This was my logic and then I saw Trarza and Mederdra. Having this said, of course Adrar is a normal Berber word for “mountain” and Mederdra does looks Arabic as Lameen said.

    * if one tries really hard, she will also remember Latin recurrō …

  41. N’Djaména

    There is a Tunisian village Takrouna (known from the collection of dialectal texts Textes arabes de Takroûna, presumably somewhat less important for locals than for pre-Internet Russian Arabists) claimed to be either Berber – or Andalusian, named after Takoronna in Muslim Spain.

    And there is Takoronna, variously claimed to be either a Berber name or a Berberised Roman name. Spelled as Takoronna and Ta Kurunna in Spanish. This spelling found its way in WP Takrouna (the Andalusian family mentioned in the WP article is Gmach (Gomez)).

    (it is when I was googling this Takoronna I saw Takoronte above)

  42. @Xerîb, yes, as I don’t have a dictionary, I tried Touareg at random, but semantically it is excellent. I also found the reference in African Placenames, but Google stubbornly was showing me preceding entries but not this one.
    I finally obtained the same text as you, but it took quite a while…

    @Lameen, thank you!

  43. January First-of-May says

    Rather like names a modern Russian would invent for a fairy tale…

    I agree, the names Захумле and (especially) Травуния sound like something I’d see in one of them fairy-tale-themed fantasy books – the likes of Profession Witch.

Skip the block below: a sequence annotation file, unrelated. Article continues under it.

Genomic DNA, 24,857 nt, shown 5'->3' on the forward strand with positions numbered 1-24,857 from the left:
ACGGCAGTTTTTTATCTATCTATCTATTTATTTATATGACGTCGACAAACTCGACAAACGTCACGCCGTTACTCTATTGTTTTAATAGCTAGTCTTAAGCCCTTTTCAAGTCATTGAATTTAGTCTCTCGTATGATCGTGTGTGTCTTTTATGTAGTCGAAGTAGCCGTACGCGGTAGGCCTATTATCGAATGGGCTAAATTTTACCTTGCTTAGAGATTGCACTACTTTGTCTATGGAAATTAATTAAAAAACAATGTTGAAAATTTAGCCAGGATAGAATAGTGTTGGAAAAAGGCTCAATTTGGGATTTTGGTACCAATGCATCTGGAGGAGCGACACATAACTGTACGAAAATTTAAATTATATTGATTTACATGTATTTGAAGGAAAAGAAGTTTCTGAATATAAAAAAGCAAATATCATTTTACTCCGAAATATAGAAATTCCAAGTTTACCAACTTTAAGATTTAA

Russian Wikipedia has the first place under Захумье, which makes it, if anything, sound more like one of those modern-fairy-tale-ish places.
    (“некоторые сведения по истории славянских племен Рашки, Дукли, Травунии, Захумья, Пагании и Боснии” – that familiar “Bosnia” at the end makes it sound like Gulliver’s Third.)

    I gather that it’s etymologically **Захолмье – essentially “over-the-Hill land”. (I’m capitalizing Hill because it’s referring to a specific mountain.)

    It’s not at all like all those New World and Siberian folk who just call themselves the Real People and have done with it.

    Also, reportedly, the Nuer (according to Harari’s Sapiens, anyway). I guess they had to do something simple.


    And where does the apostrophe in R’Kiz comes from, Klingon?

    I’ve been wondering about that! Apparently it does seem to be a French convention for writing sonorant onsets (previously on LH, kind of), but from what I’ve seen in geo-databases it feels like toponyms in Rk- and the like are in fact strongly concentrated in Morocco/Mauritania. Must be a Berber phonology thing.

  44. > The name Shanaqiṭ[30] (singular Shinqiṭi), no less well known than Takarīr and used to refer to people from the Western Sahara, is another instance and, possibly, a clue to the origin of the name Takarīr.

    Earlier discussiion of Shinqit and other related topics was here.

  45. Yes, I saw it in the the form Захумле in a map, but I think another possible Russification is Захолмие rather than Захумье. As for Погания instead of Пагания, this was my adaptation (Slavic pogan “pagan”).

    sonorant onsets